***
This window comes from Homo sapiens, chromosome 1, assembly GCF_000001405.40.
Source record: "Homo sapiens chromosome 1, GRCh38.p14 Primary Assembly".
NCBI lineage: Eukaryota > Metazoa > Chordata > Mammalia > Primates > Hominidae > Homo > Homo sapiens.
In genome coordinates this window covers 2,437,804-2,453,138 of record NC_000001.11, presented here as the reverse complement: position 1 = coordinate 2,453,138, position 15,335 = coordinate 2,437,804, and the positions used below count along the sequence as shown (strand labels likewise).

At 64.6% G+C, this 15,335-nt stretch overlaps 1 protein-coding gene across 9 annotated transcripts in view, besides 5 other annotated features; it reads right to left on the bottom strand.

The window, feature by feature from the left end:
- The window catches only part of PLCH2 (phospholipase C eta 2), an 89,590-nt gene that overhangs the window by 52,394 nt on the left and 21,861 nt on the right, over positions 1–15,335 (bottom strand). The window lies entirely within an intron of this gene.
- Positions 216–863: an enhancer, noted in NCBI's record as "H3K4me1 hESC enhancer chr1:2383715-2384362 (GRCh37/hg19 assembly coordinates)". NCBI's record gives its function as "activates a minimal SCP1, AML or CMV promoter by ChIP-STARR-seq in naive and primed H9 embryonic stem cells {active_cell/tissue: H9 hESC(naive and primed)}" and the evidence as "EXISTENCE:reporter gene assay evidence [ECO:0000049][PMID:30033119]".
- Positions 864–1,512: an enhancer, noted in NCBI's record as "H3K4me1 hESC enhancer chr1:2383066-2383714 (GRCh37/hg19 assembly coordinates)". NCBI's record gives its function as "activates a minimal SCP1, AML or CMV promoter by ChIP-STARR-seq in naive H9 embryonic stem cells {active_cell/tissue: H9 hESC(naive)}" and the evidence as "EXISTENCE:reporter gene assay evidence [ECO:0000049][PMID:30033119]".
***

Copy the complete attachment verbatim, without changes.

This window comes from Homo sapiens, chromosome 1, assembly GCF_000001405.40.
Source record: "Homo sapiens chromosome 1, GRCh38.p14 Primary Assembly".
NCBI lineage: Eukaryota > Metazoa > Chordata > Mammalia > Primates > Hominidae > Homo > Homo sapiens.
In genome coordinates this window covers 2,437,804-2,453,138 of record NC_000001.11, presented here as the reverse complement: position 1 = coordinate 2,453,138, position 15,335 = coordinate 2,437,804, and the positions used below count along the sequence as shown (strand labels likewise).

At 64.6% G+C, this 15,335-nt stretch overlaps 1 protein-coding gene across 9 annotated transcripts in view, besides 5 other annotated features; it reads right to left on the bottom strand.

The window, feature by feature from the left end:
- The window catches only part of PLCH2 (phospholipase C eta 2), an 89,590-nt gene that overhangs the window by 52,394 nt on the left and 21,861 nt on the right, over positions 1–15,335 (bottom strand). The window lies entirely within an intron of this gene.
- Positions 216–863: an enhancer, noted in NCBI's record as "H3K4me1 hESC enhancer chr1:2383715-2384362 (GRCh37/hg19 assembly coordinates)". NCBI's record gives its function as "activates a minimal SCP1, AML or CMV promoter by ChIP-STARR-seq in naive and primed H9 embryonic stem cells {active_cell/tissue: H9 hESC(naive and primed)}" and the evidence as "EXISTENCE:reporter gene assay evidence [ECO:0000049][PMID:30033119]".
- Positions 864–1,512: an enhancer, noted in NCBI's record as "H3K4me1 hESC enhancer chr1:2383066-2383714 (GRCh37/hg19 assembly coordinates)". NCBI's record gives its function as "activates a minimal SCP1, AML or CMV promoter by ChIP-STARR-seq in naive H9 embryonic stem cells {active_cell/tissue: H9 hESC(naive)}" and the evidence as "EXISTENCE:reporter gene assay evidence [ECO:0000049][PMID:30033119]".